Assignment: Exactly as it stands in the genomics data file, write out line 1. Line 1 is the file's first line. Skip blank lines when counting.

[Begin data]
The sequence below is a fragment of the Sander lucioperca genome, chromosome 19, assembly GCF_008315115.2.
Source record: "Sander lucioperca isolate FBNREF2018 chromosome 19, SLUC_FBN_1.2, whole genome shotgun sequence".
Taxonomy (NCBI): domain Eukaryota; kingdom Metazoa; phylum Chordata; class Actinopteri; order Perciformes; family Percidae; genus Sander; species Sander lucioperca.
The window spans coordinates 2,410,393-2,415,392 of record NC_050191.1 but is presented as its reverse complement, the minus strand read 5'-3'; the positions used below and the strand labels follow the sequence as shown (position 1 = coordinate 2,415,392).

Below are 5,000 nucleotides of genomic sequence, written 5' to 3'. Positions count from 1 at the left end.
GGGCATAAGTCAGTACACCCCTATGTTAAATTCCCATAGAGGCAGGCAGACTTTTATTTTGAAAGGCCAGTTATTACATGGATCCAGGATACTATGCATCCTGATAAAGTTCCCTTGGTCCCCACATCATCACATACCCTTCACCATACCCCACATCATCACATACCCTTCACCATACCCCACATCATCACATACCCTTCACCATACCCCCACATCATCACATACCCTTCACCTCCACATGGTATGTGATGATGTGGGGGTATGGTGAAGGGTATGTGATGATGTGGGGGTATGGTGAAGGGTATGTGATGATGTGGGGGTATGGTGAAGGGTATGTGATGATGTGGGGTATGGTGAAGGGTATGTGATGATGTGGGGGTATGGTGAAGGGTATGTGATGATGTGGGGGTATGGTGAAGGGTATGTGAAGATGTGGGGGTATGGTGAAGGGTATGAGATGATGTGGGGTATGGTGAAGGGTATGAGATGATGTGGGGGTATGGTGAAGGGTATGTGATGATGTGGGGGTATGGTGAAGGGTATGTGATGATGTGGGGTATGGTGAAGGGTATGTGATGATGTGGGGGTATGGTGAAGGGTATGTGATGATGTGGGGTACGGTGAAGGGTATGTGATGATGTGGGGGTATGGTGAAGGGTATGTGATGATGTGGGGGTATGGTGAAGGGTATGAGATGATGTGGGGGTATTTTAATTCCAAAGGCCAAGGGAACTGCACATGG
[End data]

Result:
The sequence below is a fragment of the Sander lucioperca genome, chromosome 19, assembly GCF_008315115.2.